Logging in as Zapier user.

Next, you'll be prompted to set the event trigger that will determine when Zapier receives information from dotCMS. This means selecting the relevant Content Type. If everything was configured properly, only your two “dummy” content types should show up on the list.

Selecting a content type from Zapier's side.

Here we'll select Log. The contentlets you created earlier should be detected by Zapier at this time.

We've created the base trigger; now, we'll build the action — that is, what will happen once the trigger is activated.

Select Google Sheets from the action list. We'll assign the event of “Create Spreadsheet Row” and continue on to the next step, where you'll be prompted to synchronize your Google account.

Selecting the Create Spreadsheet Row action in the zap.

Before we continue, open up a new Google Sheet in the account you've connected, and set a few values into the header row to represent the Log fields: title, date, author, detail.

Adding headers to the spreadsheet.

When you return to Zapier, you should be able to browse to the sheet you just created, and begin mapping fields to columns. Simply select the appropriate field for each column, using the dummy content loaded in the previous step, and continue.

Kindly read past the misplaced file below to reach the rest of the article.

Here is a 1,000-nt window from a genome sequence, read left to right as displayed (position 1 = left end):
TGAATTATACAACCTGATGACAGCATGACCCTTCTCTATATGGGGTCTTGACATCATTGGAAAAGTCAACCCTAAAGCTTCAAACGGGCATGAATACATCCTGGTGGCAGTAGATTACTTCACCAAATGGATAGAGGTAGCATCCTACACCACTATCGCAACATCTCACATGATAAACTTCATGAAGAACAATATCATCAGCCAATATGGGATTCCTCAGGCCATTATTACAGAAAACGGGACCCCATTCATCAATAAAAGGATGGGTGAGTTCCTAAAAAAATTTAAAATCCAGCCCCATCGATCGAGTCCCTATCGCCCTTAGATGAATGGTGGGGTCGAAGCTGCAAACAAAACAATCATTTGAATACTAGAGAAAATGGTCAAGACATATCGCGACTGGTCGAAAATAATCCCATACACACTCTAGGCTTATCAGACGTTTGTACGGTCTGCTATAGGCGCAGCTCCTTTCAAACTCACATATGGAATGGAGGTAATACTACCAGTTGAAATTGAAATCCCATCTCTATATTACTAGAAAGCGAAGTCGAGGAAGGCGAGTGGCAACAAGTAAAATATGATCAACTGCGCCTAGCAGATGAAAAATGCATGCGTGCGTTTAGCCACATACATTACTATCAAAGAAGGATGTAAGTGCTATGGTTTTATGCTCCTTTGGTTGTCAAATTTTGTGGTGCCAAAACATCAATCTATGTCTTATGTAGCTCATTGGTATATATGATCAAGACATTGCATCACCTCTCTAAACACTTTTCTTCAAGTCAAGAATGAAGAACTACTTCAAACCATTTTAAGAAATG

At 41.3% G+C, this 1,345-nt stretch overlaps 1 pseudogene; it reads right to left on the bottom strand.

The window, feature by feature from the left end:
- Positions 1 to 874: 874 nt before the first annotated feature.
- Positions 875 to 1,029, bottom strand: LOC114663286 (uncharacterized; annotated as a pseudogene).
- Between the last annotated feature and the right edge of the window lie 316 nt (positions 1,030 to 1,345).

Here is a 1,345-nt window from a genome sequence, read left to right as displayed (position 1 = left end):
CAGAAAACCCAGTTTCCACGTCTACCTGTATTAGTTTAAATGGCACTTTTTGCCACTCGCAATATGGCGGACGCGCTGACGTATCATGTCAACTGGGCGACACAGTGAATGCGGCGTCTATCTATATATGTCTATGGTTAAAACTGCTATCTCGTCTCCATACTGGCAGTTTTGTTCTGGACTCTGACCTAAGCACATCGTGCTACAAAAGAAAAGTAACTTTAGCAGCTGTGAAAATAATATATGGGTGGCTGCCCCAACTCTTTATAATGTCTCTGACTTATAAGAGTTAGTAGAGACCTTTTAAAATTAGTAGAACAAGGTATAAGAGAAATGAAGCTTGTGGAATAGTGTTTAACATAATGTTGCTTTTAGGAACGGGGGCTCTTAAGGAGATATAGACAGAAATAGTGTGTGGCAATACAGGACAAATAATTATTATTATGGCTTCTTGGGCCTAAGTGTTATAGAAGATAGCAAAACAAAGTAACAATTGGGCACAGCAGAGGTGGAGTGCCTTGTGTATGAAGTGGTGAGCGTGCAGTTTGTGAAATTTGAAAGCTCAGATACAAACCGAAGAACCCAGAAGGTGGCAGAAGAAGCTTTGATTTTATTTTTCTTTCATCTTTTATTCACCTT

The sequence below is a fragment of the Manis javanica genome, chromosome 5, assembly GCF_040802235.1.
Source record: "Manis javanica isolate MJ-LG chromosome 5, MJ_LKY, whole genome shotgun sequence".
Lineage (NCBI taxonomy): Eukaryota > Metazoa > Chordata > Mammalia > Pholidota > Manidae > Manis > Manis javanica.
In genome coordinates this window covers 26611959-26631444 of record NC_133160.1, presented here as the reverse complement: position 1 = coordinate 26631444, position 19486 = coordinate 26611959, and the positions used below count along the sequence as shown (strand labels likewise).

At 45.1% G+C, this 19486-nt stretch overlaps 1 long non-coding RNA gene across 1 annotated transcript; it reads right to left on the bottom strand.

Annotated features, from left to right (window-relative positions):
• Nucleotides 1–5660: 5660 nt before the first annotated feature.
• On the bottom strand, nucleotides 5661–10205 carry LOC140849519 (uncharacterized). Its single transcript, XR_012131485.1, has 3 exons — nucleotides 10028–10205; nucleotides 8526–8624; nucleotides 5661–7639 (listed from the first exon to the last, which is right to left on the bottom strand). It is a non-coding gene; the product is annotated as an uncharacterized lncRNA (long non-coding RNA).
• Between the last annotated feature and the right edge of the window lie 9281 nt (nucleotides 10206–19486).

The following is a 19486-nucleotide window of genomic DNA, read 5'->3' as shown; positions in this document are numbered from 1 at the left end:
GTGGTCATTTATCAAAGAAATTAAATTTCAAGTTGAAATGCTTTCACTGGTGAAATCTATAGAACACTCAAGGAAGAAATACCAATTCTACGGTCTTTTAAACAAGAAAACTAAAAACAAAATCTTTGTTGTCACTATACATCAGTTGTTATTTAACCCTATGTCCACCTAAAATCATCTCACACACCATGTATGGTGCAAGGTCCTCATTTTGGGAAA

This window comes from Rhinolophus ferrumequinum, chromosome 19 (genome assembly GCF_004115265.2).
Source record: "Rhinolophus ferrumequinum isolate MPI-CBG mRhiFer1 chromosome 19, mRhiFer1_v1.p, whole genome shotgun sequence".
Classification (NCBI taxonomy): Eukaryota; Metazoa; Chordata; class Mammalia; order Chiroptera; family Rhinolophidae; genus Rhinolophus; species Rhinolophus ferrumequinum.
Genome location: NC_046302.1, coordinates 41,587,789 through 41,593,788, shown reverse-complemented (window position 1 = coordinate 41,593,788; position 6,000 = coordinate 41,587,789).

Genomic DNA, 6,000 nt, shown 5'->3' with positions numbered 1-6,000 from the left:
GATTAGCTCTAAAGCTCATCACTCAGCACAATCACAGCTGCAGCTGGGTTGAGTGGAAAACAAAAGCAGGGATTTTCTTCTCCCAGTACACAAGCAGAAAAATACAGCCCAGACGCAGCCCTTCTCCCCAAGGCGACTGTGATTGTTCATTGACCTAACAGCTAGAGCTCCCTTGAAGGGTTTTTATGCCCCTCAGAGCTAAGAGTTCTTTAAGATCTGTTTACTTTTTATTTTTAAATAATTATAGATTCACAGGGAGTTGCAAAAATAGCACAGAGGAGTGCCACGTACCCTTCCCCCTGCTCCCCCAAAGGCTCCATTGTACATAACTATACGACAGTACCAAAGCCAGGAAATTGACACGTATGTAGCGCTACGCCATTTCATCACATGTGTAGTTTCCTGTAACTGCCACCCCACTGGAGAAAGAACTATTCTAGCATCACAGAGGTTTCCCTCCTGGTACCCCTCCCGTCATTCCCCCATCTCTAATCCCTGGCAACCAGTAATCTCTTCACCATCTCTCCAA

Mapping fields to columns in the Zap.

Finally, you'll have the chance to perform a test, sending the loaded data to the spreadsheet, which will receive a new row in real time.

Newly populated row in spreadsheet from test.

Publish the Zap, and ensure it's switched on.

Testing From dotCMS

Back in dotCMS, if you return to the dotZapier App, you'll notice that it now displays a webhook URL. This row has been added by Zapier, and represents the registration of the Zap we created in our dotcms instance; its key is the Content Type variable we selected, plus the keyword webhookurl; its value is the zapier webhook that resulted.